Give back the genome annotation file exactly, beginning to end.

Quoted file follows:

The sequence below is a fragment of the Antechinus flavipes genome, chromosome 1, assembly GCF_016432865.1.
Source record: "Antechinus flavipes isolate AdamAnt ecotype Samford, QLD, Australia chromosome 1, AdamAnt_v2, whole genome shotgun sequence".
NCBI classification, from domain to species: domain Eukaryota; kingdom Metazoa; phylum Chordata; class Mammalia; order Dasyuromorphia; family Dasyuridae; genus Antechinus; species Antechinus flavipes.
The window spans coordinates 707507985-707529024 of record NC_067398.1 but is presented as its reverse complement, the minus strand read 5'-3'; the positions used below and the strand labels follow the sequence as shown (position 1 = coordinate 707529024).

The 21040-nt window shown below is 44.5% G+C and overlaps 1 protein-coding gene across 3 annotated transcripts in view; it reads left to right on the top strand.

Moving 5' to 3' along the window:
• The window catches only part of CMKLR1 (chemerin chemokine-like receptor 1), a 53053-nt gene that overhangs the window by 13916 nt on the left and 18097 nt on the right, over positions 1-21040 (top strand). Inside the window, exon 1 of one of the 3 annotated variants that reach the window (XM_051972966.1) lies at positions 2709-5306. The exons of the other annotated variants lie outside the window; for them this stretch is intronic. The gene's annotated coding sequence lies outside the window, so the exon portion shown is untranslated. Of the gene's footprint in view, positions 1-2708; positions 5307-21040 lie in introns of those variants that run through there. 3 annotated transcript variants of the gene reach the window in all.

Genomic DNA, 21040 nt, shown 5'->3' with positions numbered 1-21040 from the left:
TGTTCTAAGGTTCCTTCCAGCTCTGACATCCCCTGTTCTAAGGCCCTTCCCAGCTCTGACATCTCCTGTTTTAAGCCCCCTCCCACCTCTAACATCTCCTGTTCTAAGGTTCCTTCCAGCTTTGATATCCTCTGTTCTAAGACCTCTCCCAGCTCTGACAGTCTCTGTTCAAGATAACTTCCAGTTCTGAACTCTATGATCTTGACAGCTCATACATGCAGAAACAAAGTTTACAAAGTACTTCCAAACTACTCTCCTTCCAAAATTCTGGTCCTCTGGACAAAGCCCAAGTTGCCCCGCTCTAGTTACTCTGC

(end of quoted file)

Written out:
The sequence below is a fragment of the Antechinus flavipes genome, chromosome 1, assembly GCF_016432865.1.
Source record: "Antechinus flavipes isolate AdamAnt ecotype Samford, QLD, Australia chromosome 1, AdamAnt_v2, whole genome shotgun sequence".
NCBI classification, from domain to species: domain Eukaryota; kingdom Metazoa; phylum Chordata; class Mammalia; order Dasyuromorphia; family Dasyuridae; genus Antechinus; species Antechinus flavipes.
The window spans coordinates 707507985-707529024 of record NC_067398.1 but is presented as its reverse complement, the minus strand read 5'-3'; the positions used below and the strand labels follow the sequence as shown (position 1 = coordinate 707529024).

The 21040-nt window shown below is 44.5% G+C and overlaps 1 protein-coding gene across 3 annotated transcripts in view; it reads left to right on the top strand.

Moving 5' to 3' along the window:
• The window catches only part of CMKLR1 (chemerin chemokine-like receptor 1), a 53053-nt gene that overhangs the window by 13916 nt on the left and 18097 nt on the right, over positions 1-21040 (top strand). Inside the window, exon 1 of one of the 3 annotated variants that reach the window (XM_051972966.1) lies at positions 2709-5306. The exons of the other annotated variants lie outside the window; for them this stretch is intronic. The gene's annotated coding sequence lies outside the window, so the exon portion shown is untranslated. Of the gene's footprint in view, positions 1-2708; positions 5307-21040 lie in introns of those variants that run through there. 3 annotated transcript variants of the gene reach the window in all.

Genomic DNA, 21040 nt, shown 5'->3' with positions numbered 1-21040 from the left:
TGTTCTAAGGTTCCTTCCAGCTCTGACATCCCCTGTTCTAAGGCCCTTCCCAGCTCTGACATCTCCTGTTTTAAGCCCCCTCCCACCTCTAACATCTCCTGTTCTAAGGTTCCTTCCAGCTTTGATATCCTCTGTTCTAAGACCTCTCCCAGCTCTGACAGTCTCTGTTCAAGATAACTTCCAGTTCTGAACTCTATGATCTTGACAGCTCATACATGCAGAAACAAAGTTTACAAAGTACTTCCAAACTACTCTCCTTCCAAAATTCTGGTCCTCTGGACAAAGCCCAAGTTGCCCCGCTCTAGTTACTCTGC